Figure 912

Electron micrograph of a medium-sized lymphocyte. The punctate appearance of the cytoplasm is due to the presence of numerous free ribosomes. Several mitochondria (M) are evident. The cell center or centrosphere region of the cell (the area of the nuclear indentation) also shows a small Golgi apparatus (G) and a centriole (C). x 26,000. (Courtesy of Dr. Dorothea Zucker-Franklin.) Inset. Light microscopic appearance of a medium-sized lymphocyte from a blood smear, x 1,800.

Cytotoxic CD8+ T lymphocytes serve as the primary effector cells in cell-mediated immunity. CD8+ cells are specifically sensitized T lymphocytes that recognize antigens through the TCRs on host cells that are infected with viruses or have become neoplastic. Cytotoxic CD8+ T lymphocytes only recognize antigens bound to MHC I molecules. After the TCR binds the antigen-MHC I complex, the cytotoxic CDS' T lymphocyte secretes lym-phokines and perforins that produce ion channels in the membrane of the infected or neoplastic cell, leading to its lysis (see Chapter 13). Cytotoxic CD8+ T lymphocytes play a significant role in rejection of allografts and in tumor immunology.

Helper CD4+ T lymphocytes are critical for induction of an immune response to a foreign antigen. Antigen bound to MHC II molecules is presented by antigen-presenting cells such as macrophages to a helper CD4+ T lymphocyte. Binding of the TCR to the antigen-MHC II complex activates the helper T lymphocyte. The activated helper CD4+ T lymphocyte then produces interleukins (mainly IL-2), which act in an autocrine mode to simulate the proliferation and differentiation of more helper CD4+ T lymphocytes. Newly differentiated cells synthesize and secrete lymphokines that affect function as well as differentiation of B cells, T cells, and NIC cells. B cells differentiate into plasma cells and synthesize antibody. Suppressor and/or cytotoxic CD8+, CD4SRA+, T lymphocytes diminish or suppress antibody formation by B cells. They also downregulate the ability of T lymphocytes to initiate a cellular immune response. The sup pressor and/or cytotoxic T cells may also function in the regulation of erythroid cell maturation in the bone marrow.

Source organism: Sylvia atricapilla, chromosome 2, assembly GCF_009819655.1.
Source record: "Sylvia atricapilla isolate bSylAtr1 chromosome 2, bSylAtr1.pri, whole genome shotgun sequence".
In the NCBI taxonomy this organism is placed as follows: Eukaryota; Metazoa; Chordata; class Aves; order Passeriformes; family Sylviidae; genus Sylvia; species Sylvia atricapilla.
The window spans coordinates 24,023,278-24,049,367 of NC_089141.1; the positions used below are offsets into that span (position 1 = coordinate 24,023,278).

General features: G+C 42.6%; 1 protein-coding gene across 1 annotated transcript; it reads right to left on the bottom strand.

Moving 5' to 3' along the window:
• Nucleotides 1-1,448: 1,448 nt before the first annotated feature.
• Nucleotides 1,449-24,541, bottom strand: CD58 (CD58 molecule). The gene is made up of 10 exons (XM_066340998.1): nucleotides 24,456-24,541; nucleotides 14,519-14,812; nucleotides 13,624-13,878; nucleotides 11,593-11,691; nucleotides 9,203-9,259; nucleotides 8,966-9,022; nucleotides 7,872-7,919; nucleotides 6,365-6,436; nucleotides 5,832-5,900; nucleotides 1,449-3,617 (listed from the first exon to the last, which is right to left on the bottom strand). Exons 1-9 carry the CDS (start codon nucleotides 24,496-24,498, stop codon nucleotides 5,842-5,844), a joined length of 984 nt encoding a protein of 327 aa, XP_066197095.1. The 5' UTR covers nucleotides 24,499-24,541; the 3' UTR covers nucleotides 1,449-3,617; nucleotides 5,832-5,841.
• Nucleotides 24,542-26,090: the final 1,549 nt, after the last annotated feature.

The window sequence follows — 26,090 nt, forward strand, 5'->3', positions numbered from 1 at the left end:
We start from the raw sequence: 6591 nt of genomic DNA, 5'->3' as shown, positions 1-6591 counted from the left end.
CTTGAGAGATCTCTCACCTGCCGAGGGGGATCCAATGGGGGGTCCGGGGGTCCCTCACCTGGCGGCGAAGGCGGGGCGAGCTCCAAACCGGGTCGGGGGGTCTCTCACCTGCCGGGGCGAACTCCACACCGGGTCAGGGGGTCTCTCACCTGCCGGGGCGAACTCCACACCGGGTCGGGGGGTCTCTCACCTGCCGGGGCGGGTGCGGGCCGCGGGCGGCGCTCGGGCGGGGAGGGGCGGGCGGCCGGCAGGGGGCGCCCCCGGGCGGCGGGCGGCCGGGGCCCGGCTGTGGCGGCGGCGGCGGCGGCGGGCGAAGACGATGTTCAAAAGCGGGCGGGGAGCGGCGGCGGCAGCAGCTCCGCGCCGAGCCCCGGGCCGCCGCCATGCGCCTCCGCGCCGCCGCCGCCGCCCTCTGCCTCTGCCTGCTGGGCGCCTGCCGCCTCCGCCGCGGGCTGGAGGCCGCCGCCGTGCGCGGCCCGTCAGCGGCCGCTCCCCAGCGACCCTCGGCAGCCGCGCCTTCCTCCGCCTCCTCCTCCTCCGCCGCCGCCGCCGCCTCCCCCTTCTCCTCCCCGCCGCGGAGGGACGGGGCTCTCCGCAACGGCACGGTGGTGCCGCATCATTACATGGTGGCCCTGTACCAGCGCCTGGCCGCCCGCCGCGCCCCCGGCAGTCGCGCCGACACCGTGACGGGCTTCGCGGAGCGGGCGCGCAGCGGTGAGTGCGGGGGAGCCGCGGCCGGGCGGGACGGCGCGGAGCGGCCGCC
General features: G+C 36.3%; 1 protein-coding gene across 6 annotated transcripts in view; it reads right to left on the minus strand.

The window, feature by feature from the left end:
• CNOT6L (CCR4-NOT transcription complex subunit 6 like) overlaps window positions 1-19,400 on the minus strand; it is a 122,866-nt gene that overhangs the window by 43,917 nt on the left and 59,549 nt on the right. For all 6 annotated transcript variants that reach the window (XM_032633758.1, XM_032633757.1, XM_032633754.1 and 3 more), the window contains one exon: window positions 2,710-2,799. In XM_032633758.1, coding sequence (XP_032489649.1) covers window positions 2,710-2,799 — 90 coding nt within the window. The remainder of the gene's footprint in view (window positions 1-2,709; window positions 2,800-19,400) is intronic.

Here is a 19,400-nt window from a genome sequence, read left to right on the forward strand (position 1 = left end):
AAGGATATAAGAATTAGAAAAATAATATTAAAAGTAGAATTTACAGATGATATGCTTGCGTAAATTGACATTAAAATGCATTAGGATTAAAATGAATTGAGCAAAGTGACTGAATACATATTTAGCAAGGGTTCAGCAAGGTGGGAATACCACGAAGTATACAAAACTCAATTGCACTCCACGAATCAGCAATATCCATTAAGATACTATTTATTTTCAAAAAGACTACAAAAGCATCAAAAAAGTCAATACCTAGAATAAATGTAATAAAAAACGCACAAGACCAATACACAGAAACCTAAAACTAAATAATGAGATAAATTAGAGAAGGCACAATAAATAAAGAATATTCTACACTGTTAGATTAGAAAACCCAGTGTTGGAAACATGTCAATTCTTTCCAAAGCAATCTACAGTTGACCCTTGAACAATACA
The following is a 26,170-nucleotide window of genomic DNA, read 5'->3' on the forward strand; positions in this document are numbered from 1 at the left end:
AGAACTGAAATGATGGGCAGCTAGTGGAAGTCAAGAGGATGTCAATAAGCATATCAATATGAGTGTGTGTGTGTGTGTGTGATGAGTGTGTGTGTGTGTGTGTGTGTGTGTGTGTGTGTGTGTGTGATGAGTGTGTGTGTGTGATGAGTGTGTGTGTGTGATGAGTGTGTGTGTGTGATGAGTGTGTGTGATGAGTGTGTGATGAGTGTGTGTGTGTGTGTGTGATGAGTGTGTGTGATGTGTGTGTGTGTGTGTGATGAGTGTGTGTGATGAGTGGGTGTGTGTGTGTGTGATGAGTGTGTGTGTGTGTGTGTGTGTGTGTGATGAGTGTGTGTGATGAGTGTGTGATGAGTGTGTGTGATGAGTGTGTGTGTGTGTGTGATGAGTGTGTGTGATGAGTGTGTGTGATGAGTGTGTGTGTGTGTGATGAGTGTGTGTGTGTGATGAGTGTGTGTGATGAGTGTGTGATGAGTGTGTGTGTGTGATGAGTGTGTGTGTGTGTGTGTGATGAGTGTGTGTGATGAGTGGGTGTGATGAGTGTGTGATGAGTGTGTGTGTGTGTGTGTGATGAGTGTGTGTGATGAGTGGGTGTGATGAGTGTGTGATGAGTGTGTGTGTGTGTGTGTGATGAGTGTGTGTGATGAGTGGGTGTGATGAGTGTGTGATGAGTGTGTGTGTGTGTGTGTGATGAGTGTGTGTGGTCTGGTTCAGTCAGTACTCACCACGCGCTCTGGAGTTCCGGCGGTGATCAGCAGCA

Monocytes

Monocytes are the precursors of the cells of the mononuclear phagocytotic system

Monocytes are the largest of the WBCs in a blood smear (average diameter, 18 pm). They travel from the bone marrow to the body tissues, where they differentiate into the various phagocytes of the mononuclear phagocytotic system, i.e., connective tissue macrophages (histiocytes), osteoclasts, alveolar macrophages, perisinusoidal macrophages in the liver (Kupffer cells), and macrophages of lymph nodes, spleen, and bone marrow, among others (see Chapter 5). Monocytes remain in the blood for only about 3 days.

The nucleus of the monocyte is typically more indented than that of the lymphocyte (Fig. 9.13). The indentation is the site of the cell center where a well-developed Golgi apparatus and centrioles are located. Monocytes also contain smooth endoplasmic reticulum, rough endoplasmic reticulum, and small mitochondria. Although these cells are classified as agranular, they contain small, dense, azurophilic granules. These granules contain typical lysosomal enzymes similar to those found in the azurophilic granules of neutrophils.

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